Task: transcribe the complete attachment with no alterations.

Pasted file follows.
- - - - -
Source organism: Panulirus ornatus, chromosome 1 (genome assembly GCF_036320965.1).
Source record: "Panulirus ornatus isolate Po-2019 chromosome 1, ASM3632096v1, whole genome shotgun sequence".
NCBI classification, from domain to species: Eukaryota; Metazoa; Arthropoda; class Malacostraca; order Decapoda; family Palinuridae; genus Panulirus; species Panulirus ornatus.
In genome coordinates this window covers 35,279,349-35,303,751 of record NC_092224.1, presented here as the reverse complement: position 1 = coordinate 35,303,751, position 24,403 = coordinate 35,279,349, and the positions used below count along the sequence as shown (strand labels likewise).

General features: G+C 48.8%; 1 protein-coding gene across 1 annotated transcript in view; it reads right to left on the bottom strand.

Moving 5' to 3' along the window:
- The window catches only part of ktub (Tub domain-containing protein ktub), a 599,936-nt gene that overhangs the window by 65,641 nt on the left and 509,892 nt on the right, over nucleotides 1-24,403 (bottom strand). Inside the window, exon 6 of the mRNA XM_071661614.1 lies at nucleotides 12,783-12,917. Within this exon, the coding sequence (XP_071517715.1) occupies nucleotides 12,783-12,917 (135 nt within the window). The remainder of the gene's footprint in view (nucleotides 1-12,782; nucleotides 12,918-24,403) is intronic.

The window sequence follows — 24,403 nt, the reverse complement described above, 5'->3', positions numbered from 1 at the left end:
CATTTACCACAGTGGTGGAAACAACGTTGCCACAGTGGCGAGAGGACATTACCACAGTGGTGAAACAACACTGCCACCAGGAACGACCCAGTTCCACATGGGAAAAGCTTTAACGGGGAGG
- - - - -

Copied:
Source organism: Panulirus ornatus, chromosome 1 (genome assembly GCF_036320965.1).
Source record: "Panulirus ornatus isolate Po-2019 chromosome 1, ASM3632096v1, whole genome shotgun sequence".
NCBI classification, from domain to species: Eukaryota; Metazoa; Arthropoda; class Malacostraca; order Decapoda; family Palinuridae; genus Panulirus; species Panulirus ornatus.
In genome coordinates this window covers 35,279,349-35,303,751 of record NC_092224.1, presented here as the reverse complement: position 1 = coordinate 35,303,751, position 24,403 = coordinate 35,279,349, and the positions used below count along the sequence as shown (strand labels likewise).

General features: G+C 48.8%; 1 protein-coding gene across 1 annotated transcript in view; it reads right to left on the bottom strand.

Moving 5' to 3' along the window:
- The window catches only part of ktub (Tub domain-containing protein ktub), a 599,936-nt gene that overhangs the window by 65,641 nt on the left and 509,892 nt on the right, over nucleotides 1-24,403 (bottom strand). Inside the window, exon 6 of the mRNA XM_071661614.1 lies at nucleotides 12,783-12,917. Within this exon, the coding sequence (XP_071517715.1) occupies nucleotides 12,783-12,917 (135 nt within the window). The remainder of the gene's footprint in view (nucleotides 1-12,782; nucleotides 12,918-24,403) is intronic.

The window sequence follows — 24,403 nt, the reverse complement described above, 5'->3', positions numbered from 1 at the left end:
CATTTACCACAGTGGTGGAAACAACGTTGCCACAGTGGCGAGAGGACATTACCACAGTGGTGAAACAACACTGCCACCAGGAACGACCCAGTTCCACATGGGAAAAGCTTTAACGGGGAGG